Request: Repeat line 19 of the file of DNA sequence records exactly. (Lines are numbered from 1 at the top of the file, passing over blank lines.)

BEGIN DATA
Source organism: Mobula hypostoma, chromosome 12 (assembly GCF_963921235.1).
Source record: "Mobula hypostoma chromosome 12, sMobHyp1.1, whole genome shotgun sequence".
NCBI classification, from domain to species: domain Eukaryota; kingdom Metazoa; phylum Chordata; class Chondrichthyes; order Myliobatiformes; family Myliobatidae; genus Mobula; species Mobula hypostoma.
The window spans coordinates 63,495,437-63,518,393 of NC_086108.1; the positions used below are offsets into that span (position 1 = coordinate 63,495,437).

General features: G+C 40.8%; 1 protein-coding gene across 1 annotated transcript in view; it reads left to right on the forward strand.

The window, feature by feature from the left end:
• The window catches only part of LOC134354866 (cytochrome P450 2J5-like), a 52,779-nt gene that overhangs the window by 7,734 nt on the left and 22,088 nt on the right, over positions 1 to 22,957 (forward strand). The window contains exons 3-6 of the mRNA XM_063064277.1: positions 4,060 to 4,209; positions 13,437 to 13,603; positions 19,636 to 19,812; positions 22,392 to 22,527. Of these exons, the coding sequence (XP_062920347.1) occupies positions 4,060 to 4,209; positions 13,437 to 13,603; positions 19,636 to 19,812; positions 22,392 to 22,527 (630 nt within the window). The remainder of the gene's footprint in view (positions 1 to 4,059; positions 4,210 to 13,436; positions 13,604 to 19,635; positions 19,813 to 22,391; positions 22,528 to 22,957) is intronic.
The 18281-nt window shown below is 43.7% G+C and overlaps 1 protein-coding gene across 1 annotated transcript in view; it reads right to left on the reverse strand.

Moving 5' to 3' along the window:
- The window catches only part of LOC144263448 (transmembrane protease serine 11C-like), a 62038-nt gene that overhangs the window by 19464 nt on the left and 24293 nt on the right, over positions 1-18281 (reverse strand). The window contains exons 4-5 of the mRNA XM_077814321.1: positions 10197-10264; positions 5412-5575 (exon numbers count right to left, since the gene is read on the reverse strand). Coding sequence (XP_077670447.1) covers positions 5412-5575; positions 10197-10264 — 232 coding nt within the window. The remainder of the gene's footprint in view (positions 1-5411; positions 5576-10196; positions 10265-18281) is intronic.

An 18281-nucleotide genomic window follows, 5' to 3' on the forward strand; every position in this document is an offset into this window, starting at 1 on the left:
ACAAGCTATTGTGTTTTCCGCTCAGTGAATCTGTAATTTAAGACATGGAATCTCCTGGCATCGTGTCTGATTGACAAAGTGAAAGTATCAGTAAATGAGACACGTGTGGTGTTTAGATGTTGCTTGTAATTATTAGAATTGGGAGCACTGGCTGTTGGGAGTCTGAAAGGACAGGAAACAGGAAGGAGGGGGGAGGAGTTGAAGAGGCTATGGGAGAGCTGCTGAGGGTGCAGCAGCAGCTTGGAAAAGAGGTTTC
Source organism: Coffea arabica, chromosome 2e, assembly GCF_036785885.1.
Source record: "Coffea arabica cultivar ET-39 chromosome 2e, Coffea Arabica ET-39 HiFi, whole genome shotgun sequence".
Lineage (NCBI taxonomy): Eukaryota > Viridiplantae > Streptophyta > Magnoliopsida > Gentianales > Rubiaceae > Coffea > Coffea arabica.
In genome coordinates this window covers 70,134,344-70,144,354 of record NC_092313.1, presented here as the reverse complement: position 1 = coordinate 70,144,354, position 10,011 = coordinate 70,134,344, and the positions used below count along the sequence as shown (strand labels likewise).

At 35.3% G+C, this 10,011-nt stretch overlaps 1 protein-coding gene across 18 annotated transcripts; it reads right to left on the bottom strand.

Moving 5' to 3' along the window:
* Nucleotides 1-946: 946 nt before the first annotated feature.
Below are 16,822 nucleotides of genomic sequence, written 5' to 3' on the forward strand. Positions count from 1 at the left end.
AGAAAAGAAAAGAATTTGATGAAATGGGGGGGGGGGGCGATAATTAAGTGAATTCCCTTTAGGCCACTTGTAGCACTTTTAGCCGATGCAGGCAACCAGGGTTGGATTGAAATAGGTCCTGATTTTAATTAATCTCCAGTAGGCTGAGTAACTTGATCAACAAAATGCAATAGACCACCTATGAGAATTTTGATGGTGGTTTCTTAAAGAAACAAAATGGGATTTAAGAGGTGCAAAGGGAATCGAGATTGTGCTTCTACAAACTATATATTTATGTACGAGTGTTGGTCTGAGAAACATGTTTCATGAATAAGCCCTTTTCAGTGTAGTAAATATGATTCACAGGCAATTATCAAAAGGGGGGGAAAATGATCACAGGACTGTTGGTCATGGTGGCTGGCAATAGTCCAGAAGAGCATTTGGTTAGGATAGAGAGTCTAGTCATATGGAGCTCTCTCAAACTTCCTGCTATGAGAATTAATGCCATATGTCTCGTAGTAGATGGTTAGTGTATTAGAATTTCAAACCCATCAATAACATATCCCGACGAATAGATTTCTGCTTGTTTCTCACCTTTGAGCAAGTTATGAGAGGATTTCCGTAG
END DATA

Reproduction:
* Nucleotides 1-946: 946 nt before the first annotated feature.